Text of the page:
Tuesday, November 24, 2009

Both Thanksgiving and Eid al-Adha Focus on Family, Sharing

By Nihad Awad
Nov. 24, 2009

Many American Muslims will eat their turkey a bit late in the day this year because Thanksgiving falls on the same day some Muslims fast until sunset in observance of the Day of Arafah, the spiritual peak of the annual pilgrimage (Hajj) to Mecca.

Arafah is a hill called "Mount of Mercy" and its surrounding empty plain near Mecca. On this climax of the Hajj season millions of pilgrims of all races and backgrounds, including thousands of Americans, will assemble for supplication to God. This is a physical representation of universal equality and the unity of humankind.

American Muslims have a double blessing this year. They are marking both events, Thanksgiving and the end of Hajj, with activities that stress sharing with others and the importance of family to people of all faiths.

The New Jersey chapter of the Council on American-Islamic Relations (CAIR) called on Muslims in that state to volunteer at a soup kitchen as a way to celebrate Thanksgiving and the end of the Hajj. CAIR’s Cincinnati chapter is giving food packages, including turkeys, to needy families.

Thanksgiving week, the Muslims Against Hunger Project is organizing special "Muslims Serve" days to recall the ultimate sacrifice the Prophet Abraham was prepared to make and to offer thanks for God's many blessings.

Hajj and Thanksgiving were also combined in a New Jersey food giveaway for the needy on Sunday in Plainfield, N.J., at the Center of Islamic Enlightenment.

In Mississippi, scores of Muslim volunteers gave up their free time to feed the hungry and homeless in areas particularly hard hit by the national recession.

Muslim university students in North Carolina this year donated food to groups that feed the hungry. While in California, Muslims joined Jews, Buddhists, Baha'is, and Catholics at an interfaith Thanksgiving celebration in a synagogue.Muslims in Iowa, along with representatives of nine other faith traditions, attended the annual Inter-Religious Council Thanksgiving Prayer Service in Cedar Rapids.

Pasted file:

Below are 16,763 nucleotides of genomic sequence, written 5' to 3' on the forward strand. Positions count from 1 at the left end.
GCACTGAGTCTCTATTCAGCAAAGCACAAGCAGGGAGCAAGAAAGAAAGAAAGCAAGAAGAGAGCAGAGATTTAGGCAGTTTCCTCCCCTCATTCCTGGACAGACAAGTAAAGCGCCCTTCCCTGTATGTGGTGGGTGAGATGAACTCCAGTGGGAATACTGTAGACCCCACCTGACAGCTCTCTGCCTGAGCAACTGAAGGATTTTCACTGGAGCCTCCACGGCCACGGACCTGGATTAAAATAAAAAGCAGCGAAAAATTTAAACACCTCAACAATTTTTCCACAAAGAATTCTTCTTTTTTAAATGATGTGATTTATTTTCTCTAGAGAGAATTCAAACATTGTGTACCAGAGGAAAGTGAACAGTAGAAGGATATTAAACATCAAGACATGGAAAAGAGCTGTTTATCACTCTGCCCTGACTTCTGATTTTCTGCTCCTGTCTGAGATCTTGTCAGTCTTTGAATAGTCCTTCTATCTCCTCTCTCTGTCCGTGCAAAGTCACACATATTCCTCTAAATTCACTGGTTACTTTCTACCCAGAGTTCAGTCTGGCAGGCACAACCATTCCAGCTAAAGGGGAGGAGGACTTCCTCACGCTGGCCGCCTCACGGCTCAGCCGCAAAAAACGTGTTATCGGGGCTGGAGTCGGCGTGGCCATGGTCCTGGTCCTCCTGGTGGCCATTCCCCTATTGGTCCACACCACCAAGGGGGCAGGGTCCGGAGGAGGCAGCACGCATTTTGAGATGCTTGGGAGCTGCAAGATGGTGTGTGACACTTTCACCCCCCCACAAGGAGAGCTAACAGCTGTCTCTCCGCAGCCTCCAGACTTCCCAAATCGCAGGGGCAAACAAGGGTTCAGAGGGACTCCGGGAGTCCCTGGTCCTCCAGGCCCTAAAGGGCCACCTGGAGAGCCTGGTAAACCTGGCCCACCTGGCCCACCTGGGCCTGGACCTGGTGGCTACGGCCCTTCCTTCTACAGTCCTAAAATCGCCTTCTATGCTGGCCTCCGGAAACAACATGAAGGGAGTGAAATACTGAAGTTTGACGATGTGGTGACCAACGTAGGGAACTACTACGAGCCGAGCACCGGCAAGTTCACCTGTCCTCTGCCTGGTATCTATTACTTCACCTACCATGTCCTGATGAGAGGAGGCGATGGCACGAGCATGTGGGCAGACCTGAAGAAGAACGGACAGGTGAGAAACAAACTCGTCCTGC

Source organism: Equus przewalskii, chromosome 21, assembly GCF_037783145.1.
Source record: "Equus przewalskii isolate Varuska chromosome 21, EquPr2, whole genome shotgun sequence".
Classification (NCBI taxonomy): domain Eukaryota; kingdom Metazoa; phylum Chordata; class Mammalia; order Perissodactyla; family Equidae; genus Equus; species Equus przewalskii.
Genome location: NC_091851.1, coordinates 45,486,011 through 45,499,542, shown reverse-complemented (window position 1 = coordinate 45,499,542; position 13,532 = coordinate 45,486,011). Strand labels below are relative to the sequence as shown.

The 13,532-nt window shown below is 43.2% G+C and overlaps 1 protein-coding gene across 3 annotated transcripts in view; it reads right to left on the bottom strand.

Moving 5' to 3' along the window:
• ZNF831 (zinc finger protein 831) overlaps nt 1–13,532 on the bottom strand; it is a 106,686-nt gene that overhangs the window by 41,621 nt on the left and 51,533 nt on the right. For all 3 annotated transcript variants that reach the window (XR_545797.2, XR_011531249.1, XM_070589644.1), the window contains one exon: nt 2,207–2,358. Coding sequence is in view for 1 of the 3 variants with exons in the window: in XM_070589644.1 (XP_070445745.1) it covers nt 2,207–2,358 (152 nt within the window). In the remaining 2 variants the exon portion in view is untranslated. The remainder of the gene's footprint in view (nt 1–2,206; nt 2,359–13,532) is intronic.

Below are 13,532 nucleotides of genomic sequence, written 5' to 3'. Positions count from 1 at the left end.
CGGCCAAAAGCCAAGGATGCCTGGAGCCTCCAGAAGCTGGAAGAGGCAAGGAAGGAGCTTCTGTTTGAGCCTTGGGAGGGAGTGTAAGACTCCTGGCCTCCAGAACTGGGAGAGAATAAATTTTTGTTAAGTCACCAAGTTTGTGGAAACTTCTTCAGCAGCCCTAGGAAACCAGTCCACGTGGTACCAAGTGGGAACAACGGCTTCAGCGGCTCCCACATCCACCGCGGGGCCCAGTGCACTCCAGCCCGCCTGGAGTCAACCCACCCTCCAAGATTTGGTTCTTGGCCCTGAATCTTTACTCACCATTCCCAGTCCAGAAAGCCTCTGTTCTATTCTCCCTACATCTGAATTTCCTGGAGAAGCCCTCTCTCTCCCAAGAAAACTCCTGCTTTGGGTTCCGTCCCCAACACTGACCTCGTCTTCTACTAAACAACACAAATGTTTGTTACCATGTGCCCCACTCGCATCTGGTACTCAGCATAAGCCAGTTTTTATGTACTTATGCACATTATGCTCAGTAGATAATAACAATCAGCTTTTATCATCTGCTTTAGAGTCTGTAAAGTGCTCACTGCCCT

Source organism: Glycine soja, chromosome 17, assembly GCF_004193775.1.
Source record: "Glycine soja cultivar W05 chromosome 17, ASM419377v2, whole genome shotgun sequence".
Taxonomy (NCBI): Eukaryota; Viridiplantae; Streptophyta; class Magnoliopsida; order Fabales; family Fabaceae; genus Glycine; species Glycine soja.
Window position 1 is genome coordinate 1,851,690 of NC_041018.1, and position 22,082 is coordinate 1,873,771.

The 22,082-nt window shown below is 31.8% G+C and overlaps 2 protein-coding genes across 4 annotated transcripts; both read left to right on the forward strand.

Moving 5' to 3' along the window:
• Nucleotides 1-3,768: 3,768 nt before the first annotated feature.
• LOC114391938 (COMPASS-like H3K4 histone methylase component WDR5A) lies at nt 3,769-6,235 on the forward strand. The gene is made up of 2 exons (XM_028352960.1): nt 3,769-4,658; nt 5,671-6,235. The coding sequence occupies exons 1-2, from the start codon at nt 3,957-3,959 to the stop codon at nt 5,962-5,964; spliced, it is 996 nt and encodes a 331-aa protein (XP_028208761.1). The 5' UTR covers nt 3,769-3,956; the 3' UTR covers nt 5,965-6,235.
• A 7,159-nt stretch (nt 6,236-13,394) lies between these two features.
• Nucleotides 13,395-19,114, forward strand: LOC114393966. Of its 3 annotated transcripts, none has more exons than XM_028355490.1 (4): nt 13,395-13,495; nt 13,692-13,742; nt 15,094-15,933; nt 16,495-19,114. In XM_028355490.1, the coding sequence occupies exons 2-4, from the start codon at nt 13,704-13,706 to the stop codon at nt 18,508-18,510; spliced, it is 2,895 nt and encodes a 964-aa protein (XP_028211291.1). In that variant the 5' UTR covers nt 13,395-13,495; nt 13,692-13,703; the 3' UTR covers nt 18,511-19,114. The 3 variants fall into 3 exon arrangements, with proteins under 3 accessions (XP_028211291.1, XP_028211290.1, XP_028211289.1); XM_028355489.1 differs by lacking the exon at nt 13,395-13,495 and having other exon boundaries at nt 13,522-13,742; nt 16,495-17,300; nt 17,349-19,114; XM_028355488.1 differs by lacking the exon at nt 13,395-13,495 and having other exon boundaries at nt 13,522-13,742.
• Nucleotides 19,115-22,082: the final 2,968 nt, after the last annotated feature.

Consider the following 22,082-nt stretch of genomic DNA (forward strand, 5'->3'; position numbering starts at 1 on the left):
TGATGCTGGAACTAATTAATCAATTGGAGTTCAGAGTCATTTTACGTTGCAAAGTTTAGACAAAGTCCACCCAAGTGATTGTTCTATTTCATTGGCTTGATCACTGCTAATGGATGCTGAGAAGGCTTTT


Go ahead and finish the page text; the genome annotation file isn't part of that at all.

In Georgia, Christians, Muslims and Jews came together to share a pre-Thanksgiving dinner. Proceeds from the dinner went to a local food bank.

On Friday, Muslims in America and worldwide will celebrate the holiday of Eid al-Adha, or "festival of the sacrifice." "Eid" also commemorates the Prophet Abraham's willingness to sacrifice his son Ishmael at God's command. The holiday is celebrated with prayers, gifts for children, distribution of meat to the needy, and social gatherings.You may hear the greeting “Eid Mubarak,” or “have a blessed holiday.”

And you know Thanksgiving and Eid al-Adha are now sharing the same spiritual and social space when Best Buy, for the first time, puts a "Happy Eid Al-Adha" in its "Black Friday" newspaper insert.

As with Thanksgiving, Eid al-Adha is a time when everyone counts their blessings and offers thanks for friends and family, even if circumstances may not be the best in any particular year.

"The first to be summoned to paradise on the Day of Resurrection will be those who praise God in prosperity and adversity," said the Prophet Muhammad.

Just as Thanksgiving is a time of family and friends, so too is Eid al-Adha. The Prophet Muhammad told the early Muslims, "[T]hey are days of [eating] and rejoicing with one's family."

The Quran, Islam's revealed text, urges those who reach physical and spiritual maturity to pray: "My Lord! Grant me the grace that I may thank you for the favors that You have bestowed on me and on my parents, and that I may do good deeds that will please You."

So this year, despite a weak but recovering economy and other domestic and international troubles, let us all count our blessings and demonstrate true thankfulness by sharing whatever we have with those in need.